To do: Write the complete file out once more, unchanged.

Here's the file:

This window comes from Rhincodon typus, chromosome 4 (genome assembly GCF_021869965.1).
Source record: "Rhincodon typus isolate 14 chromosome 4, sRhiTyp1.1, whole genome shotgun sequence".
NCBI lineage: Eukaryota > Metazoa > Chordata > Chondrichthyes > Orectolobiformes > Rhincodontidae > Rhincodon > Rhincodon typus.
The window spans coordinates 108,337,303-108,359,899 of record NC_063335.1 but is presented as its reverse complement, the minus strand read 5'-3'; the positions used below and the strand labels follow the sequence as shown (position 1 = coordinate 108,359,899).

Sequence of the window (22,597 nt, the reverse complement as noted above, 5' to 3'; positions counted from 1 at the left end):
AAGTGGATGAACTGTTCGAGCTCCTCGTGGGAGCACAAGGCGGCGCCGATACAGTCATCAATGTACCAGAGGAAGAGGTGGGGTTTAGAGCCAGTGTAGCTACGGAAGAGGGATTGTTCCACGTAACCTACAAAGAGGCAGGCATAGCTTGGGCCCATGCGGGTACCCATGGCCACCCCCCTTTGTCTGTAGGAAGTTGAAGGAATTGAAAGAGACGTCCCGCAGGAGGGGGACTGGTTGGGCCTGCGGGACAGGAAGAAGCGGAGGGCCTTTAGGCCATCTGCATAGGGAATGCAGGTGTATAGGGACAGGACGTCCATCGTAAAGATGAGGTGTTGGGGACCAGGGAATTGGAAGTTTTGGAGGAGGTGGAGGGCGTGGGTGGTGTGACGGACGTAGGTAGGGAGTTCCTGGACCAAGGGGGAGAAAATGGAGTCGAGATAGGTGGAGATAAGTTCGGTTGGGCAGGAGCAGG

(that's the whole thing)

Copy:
This window comes from Rhincodon typus, chromosome 4 (genome assembly GCF_021869965.1).
Source record: "Rhincodon typus isolate 14 chromosome 4, sRhiTyp1.1, whole genome shotgun sequence".
NCBI lineage: Eukaryota > Metazoa > Chordata > Chondrichthyes > Orectolobiformes > Rhincodontidae > Rhincodon > Rhincodon typus.
The window spans coordinates 108,337,303-108,359,899 of record NC_063335.1 but is presented as its reverse complement, the minus strand read 5'-3'; the positions used below and the strand labels follow the sequence as shown (position 1 = coordinate 108,359,899).

Sequence of the window (22,597 nt, the reverse complement as noted above, 5' to 3'; positions counted from 1 at the left end):
AAGTGGATGAACTGTTCGAGCTCCTCGTGGGAGCACAAGGCGGCGCCGATACAGTCATCAATGTACCAGAGGAAGAGGTGGGGTTTAGAGCCAGTGTAGCTACGGAAGAGGGATTGTTCCACGTAACCTACAAAGAGGCAGGCATAGCTTGGGCCCATGCGGGTACCCATGGCCACCCCCCTTTGTCTGTAGGAAGTTGAAGGAATTGAAAGAGACGTCCCGCAGGAGGGGGACTGGTTGGGCCTGCGGGACAGGAAGAAGCGGAGGGCCTTTAGGCCATCTGCATAGGGAATGCAGGTGTATAGGGACAGGACGTCCATCGTAAAGATGAGGTGTTGGGGACCAGGGAATTGGAAGTTTTGGAGGAGGTGGAGGGCGTGGGTGGTGTGACGGACGTAGGTAGGGAGTTCCTGGACCAAGGGGGAGAAAATGGAGTCGAGATAGGTGGAGATAAGTTCGGTTGGGCAGGAGCAGG